It's incredibly hard to shift someone's perspective to your point of view, but it's certainly not impossible. Harvard Business Review suggests finding someone's "OK Zone" and working from there.
Picture: Ben Ostrowsky/Flickr
We're all pretty deeply entrenched in our own ideas, and it's hard to see other points of view. Because of that, when someone's pitching us a new idea, we tend to reject it unless it's at least close to what we already believe. Harvard Business Review calls this the "OK Zone", where an idea is close enough to our own that we'll entertain it. Here's how they explain it:
If Brian's presentation started with a big slide proclaiming "All of you are biased" — that is way outside of this engineer's OK zone. It's in her latitude of rejection — or the "reject zone." This is the crucial point: When attitudes are too far from our OK zone, we not only don't buy them — we actively retrench against them. We marshal all of our resources to oppose the person making the argument. If Brian started his presentation by proclaiming that everyone is biased, the engineer would likely respond by becoming even more committed to denying any bias in herself. If we want to change someone's attitude, first we need to understand where that person's OK zone is. We do this by asking questions to identify where they are on the attitude continuum right now.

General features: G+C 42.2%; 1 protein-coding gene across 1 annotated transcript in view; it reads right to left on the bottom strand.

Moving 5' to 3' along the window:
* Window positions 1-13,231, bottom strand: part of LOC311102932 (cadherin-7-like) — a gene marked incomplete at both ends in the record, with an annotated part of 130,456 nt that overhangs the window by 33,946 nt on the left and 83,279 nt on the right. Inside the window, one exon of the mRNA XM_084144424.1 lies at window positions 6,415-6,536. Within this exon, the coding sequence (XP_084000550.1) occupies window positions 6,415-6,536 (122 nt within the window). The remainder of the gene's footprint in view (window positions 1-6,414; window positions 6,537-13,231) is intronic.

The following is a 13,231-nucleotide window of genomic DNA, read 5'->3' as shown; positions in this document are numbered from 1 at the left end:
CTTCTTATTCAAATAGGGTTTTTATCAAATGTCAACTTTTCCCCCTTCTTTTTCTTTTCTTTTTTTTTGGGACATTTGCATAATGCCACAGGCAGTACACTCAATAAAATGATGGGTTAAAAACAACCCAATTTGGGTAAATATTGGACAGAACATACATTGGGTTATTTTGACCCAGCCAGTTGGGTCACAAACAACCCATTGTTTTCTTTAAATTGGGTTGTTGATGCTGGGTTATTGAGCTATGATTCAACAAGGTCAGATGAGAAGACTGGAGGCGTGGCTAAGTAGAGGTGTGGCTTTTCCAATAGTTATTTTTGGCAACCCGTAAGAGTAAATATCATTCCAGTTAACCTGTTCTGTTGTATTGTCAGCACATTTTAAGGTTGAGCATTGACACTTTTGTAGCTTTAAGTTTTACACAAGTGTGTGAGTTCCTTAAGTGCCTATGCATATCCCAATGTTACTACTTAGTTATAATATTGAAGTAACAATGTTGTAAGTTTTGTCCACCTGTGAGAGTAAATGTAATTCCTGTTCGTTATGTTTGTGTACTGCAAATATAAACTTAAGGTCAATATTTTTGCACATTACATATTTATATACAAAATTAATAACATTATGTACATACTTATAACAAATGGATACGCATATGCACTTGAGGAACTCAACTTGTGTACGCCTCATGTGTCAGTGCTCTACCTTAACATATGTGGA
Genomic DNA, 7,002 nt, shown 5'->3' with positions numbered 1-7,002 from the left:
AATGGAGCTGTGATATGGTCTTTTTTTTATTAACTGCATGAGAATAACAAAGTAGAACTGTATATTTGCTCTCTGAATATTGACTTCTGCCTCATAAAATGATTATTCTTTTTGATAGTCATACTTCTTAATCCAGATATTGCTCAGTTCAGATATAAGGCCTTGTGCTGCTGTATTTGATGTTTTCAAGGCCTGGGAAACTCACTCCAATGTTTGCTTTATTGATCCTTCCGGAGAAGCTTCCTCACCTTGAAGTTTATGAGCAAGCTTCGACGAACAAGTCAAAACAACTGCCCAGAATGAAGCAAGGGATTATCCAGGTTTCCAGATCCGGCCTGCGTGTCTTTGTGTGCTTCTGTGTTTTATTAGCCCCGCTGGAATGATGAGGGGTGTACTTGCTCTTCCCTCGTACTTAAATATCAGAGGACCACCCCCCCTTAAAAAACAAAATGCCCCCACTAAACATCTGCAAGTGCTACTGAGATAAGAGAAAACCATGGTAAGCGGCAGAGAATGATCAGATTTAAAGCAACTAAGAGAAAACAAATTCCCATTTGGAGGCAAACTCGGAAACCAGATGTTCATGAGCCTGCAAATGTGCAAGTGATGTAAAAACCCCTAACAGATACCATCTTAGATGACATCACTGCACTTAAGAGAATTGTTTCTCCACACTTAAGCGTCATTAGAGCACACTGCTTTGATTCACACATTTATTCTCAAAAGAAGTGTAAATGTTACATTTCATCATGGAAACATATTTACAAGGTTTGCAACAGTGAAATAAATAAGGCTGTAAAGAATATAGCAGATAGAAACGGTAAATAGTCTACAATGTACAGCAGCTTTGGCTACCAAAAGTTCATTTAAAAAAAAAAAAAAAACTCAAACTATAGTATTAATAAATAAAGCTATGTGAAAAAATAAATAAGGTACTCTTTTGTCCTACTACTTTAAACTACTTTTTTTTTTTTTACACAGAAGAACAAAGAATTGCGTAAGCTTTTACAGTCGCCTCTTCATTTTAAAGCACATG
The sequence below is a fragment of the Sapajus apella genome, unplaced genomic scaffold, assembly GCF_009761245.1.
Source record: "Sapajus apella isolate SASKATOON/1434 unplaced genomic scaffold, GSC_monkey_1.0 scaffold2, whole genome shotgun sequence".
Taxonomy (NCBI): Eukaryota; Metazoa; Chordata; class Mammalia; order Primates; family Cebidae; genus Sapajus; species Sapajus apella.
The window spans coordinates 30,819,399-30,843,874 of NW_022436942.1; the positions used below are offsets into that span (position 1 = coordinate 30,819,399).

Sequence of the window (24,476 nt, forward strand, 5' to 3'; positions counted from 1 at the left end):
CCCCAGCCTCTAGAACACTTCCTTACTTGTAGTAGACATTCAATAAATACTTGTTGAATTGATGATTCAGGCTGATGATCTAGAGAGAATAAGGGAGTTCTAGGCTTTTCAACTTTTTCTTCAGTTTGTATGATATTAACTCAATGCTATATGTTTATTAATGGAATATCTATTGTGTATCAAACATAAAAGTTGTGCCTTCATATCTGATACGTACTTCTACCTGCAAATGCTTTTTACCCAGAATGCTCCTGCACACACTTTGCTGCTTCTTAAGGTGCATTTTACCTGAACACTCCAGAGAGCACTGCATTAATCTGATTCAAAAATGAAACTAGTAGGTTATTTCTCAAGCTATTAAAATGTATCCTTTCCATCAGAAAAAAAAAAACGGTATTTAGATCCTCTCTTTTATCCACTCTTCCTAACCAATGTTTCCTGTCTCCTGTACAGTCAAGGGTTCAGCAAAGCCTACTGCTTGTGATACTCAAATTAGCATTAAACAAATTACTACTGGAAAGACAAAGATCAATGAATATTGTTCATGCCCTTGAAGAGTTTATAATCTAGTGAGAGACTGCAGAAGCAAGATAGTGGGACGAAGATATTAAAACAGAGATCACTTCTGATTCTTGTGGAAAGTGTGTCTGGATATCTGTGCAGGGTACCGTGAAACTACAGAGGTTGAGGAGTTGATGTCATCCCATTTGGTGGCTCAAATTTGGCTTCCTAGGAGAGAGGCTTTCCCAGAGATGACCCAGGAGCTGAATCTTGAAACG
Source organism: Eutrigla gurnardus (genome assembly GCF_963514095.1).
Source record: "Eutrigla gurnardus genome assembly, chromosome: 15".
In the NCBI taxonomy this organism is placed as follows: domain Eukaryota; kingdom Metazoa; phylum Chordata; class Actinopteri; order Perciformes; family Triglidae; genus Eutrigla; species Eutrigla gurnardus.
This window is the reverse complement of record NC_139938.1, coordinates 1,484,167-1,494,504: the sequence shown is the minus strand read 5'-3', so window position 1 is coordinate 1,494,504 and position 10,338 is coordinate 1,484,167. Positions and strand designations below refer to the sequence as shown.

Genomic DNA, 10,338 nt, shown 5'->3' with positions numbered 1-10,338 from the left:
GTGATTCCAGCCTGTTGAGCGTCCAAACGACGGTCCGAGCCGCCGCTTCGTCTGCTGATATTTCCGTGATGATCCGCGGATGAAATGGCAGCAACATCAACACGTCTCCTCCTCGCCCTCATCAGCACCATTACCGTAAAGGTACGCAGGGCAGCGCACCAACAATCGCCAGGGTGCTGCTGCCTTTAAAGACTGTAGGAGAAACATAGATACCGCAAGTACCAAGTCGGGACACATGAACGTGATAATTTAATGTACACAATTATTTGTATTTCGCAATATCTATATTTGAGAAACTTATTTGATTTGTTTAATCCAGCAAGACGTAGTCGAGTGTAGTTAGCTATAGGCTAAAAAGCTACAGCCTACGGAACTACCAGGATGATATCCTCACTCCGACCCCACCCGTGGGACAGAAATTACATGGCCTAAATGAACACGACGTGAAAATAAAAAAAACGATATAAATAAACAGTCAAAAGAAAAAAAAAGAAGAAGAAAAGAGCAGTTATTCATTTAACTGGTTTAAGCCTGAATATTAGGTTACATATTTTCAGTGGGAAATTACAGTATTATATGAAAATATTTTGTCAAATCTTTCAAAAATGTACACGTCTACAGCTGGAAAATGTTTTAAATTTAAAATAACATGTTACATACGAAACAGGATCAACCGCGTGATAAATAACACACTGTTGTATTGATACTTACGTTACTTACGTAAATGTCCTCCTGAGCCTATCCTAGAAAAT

So, to get someone to come over to your way of thinking, you need to find that zone, then provide information in incremental little bits before they're convinced. It's an interesting approach, and you can find a bunch of different examples for how this would work over at Harvard Business Review.
You Don't Have to Be the Boss to change How Your Company Works [Harvard Business Review]